A reasonable accommodation could include providing a ramp for someone in a wheelchair, or permitting their service animal, covered under the Americans with Disability Act, to live at a property that doesn’t allow pets. Real estate tech that prevents this from happening could be the difference between a thriving ecosystem between tenants and landlords... and a trainwreck.
Emotional support animals
But service animals are different than emotional support animals, another perpetual Fair Housing gray area for property managers.
While ESAs are allowed as a reasonable accommodation under the law, they’re also an area where renters often try to get an unjustified accommodation for an otherwise traditional pet.
Landlords shouldn’t ask about the condition the pet helps address, but they can request legitimate documentation from a third party certifying a need.
Real Estate Market Retaliation
Landlords and Real estate companies also open themselves to liability for retaliation against a tenant who makes a Fair Housing claim, extending to areas not generally associated with discrimination. For example, withholding service or repairs to a resident who’s filed a complaint could be considered harassment, even if it was simply a case of a maintenance request that fell through the cracks. Proptech startups like Snappt have addressed this issue by covering all the bases.
How real estate technology helps
Property Technology is one of the best ways to ensure that all applicants are treated consistently, especially in the Fair Housing problem areas highlighted above.
Bots: The increased use of automated chatbots to answer incoming questions at the beginning of a housing search ensures all queries are addressed consistently.
Self-tours: Enabled when a community’s intelligent locks are tied back into a property management system, self-tours and virtual tours can reduce Fair Housing gaffes between prospects and well-intentioned but undertrained staff.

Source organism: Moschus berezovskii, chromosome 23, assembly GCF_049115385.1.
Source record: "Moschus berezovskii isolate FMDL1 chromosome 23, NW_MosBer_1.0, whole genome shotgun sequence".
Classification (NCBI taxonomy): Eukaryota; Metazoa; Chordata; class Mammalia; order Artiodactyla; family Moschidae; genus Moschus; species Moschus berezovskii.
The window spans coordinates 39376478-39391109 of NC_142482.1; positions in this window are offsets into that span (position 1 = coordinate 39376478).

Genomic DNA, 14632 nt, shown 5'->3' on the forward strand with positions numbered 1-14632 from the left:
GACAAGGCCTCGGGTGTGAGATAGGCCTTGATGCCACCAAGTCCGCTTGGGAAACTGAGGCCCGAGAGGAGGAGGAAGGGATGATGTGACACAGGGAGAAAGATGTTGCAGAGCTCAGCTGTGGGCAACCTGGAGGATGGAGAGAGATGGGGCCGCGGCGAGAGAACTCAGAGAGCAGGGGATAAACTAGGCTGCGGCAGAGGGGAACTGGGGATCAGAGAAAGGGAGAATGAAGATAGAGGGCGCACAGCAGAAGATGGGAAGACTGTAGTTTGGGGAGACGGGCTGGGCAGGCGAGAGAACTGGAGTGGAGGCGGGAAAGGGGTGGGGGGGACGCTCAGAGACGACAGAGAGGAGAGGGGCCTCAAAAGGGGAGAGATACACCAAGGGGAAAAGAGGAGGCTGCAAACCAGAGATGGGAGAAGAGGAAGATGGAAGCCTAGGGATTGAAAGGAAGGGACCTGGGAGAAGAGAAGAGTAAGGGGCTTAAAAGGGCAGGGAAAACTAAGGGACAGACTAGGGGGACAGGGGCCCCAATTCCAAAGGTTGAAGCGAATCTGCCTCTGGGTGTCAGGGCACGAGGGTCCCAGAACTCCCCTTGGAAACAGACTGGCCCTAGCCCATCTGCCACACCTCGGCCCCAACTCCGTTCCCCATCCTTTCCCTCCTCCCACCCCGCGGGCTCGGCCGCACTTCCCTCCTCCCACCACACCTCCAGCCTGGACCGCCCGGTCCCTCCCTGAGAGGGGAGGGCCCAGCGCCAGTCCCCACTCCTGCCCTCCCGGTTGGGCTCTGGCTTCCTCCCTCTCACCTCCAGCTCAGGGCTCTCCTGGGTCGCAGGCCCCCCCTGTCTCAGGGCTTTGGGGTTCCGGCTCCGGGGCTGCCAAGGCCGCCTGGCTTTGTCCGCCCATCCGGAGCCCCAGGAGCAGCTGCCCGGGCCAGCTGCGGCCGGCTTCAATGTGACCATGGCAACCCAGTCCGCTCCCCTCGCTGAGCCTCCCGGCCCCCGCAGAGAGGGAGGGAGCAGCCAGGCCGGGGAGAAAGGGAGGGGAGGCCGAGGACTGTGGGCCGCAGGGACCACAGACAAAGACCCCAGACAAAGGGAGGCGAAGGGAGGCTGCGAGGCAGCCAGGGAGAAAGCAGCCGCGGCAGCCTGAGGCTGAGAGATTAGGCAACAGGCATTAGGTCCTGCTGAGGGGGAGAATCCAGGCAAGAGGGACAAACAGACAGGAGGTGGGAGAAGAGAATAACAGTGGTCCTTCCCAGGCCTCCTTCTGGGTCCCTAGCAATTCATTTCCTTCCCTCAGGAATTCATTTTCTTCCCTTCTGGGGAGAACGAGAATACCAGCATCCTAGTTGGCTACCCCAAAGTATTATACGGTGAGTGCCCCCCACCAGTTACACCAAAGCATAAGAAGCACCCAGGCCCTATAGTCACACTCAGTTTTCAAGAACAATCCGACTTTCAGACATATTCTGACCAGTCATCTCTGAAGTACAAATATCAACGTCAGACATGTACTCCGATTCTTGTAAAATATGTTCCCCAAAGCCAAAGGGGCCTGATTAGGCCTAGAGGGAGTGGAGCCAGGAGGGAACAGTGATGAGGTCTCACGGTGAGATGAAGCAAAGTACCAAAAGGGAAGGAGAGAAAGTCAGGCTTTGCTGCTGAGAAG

Tenant screening applications: fintech (another name for this new technology) can also set up criminal background criteria to only flag serious crimes, ensuring a blanket prohibition doesn’t unintentionally refuse housing to a protected person.
Application vetting and fraud prevention: Snappt’s Artificial Intelligence-powered proptech treats each application the same as fake flag paystubs and bank statements. When it does, it automatically gives real estate agents a nonconfrontational out because they can say “the system” did a valuation and flagged the applicant’s documents instead of the property owners.
Automation for maintenance requests: Not only does this show equal treatment for everyone, but it also helps track requests for accommodations and routine maintenance tickets to show each is serviced on an as-submitted basis.
While Fair Housing law is anything but straightforward, training staff (even well-versed real estate professionals) and using technology can ensure property managers comply without expensive trigging liability when leasing agents inadvertently get it wrong.
Questions about pricing or how to get started with Snappt? Contact us now.